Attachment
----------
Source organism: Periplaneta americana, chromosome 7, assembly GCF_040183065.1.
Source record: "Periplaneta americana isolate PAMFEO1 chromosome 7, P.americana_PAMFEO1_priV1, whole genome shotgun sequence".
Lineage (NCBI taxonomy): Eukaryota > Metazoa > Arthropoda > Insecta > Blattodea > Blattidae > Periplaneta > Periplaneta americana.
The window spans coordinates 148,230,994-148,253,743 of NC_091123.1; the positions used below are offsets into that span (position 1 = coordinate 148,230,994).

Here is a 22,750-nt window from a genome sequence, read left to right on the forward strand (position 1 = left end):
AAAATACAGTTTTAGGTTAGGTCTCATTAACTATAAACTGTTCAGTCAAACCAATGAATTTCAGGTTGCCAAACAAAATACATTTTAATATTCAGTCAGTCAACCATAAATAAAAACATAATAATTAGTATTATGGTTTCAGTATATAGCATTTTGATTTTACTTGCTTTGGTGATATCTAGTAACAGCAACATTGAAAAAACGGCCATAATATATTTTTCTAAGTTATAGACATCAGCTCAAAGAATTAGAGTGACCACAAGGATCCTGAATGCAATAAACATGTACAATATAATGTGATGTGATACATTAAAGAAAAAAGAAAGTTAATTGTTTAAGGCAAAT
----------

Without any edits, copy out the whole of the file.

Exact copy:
Source organism: Periplaneta americana, chromosome 7, assembly GCF_040183065.1.
Source record: "Periplaneta americana isolate PAMFEO1 chromosome 7, P.americana_PAMFEO1_priV1, whole genome shotgun sequence".
Lineage (NCBI taxonomy): Eukaryota > Metazoa > Arthropoda > Insecta > Blattodea > Blattidae > Periplaneta > Periplaneta americana.
The window spans coordinates 148,230,994-148,253,743 of NC_091123.1; the positions used below are offsets into that span (position 1 = coordinate 148,230,994).

Here is a 22,750-nt window from a genome sequence, read left to right on the forward strand (position 1 = left end):
AAAATACAGTTTTAGGTTAGGTCTCATTAACTATAAACTGTTCAGTCAAACCAATGAATTTCAGGTTGCCAAACAAAATACATTTTAATATTCAGTCAGTCAACCATAAATAAAAACATAATAATTAGTATTATGGTTTCAGTATATAGCATTTTGATTTTACTTGCTTTGGTGATATCTAGTAACAGCAACATTGAAAAAACGGCCATAATATATTTTTCTAAGTTATAGACATCAGCTCAAAGAATTAGAGTGACCACAAGGATCCTGAATGCAATAAACATGTACAATATAATGTGATGTGATACATTAAAGAAAAAAGAAAGTTAATTGTTTAAGGCAAAT